“The orphan master’s son” by Adam Johnson

Standard

I knew very little about North Korea before I read this novel.

I paused for a long moment, when I finished the book.

Adam Johnson researched for a long period the country and the period. He was allowed to visit it once, under close scrutiny. Hence the realism of characters and depiction of events. In a recent history of the country when human life was worth nothing, Johnson puts is upfront.

The protagonist is such a complex character. At a first impression, it is incredible that a human being can go through so many things and with such an intensity. Hunger, bitter cold, deprivations, pain training,  “re-birth” as a national hero and then – a regime’s general, love, torture and  annihilation. His character is a tribute to all Koreans who suffered, struggled, loved and made sacrifices in times of extreme tyranny and harsh repression.

The genre is so nuanced and complex that I would not give it a name: is it a thriller, a love story, a political dystopia? Perhaps “trauma narrative”, as Johnson himself puts it is the closest to the dominant genre. And stay assured, it is no trauma-drama. It is poignant and respective of all the suffering of all concerned.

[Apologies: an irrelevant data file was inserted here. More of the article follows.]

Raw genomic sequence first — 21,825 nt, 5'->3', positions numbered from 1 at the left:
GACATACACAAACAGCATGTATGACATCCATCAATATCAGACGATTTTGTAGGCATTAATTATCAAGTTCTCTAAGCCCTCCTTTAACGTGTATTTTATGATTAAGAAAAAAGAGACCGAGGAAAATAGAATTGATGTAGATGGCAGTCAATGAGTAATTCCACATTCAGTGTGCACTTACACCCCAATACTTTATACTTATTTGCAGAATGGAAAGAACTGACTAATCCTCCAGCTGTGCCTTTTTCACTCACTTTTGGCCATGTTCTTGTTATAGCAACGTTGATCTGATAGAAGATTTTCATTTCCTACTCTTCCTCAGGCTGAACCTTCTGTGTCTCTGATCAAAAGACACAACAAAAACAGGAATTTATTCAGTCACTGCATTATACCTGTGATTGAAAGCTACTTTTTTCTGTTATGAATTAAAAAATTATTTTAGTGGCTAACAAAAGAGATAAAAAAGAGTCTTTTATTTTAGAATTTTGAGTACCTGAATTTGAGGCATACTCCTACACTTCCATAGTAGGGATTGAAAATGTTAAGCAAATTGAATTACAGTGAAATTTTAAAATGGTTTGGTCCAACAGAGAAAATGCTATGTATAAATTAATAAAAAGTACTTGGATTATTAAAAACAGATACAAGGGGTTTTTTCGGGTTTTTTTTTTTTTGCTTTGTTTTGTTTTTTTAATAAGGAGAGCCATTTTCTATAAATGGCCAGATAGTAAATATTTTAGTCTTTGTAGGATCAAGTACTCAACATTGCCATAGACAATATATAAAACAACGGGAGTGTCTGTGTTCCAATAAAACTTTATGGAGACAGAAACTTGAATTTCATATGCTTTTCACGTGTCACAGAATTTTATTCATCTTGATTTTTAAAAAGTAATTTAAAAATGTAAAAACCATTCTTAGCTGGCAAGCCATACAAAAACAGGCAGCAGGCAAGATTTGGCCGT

The novel is a compassion booster and a reminder that one never knows what a person has been through. Be kind.

Leave a Reply

Please log in using one of these methods to post your comment:

WordPress.com Logo

You are commenting using your WordPress.com account. Log Out /  Change )

Google photo

You are commenting using your Google account. Log Out /  Change )

Twitter picture

You are commenting using your Twitter account. Log Out /  Change )

Facebook photo

You are commenting using your Facebook account. Log Out /  Change )

Connecting to %s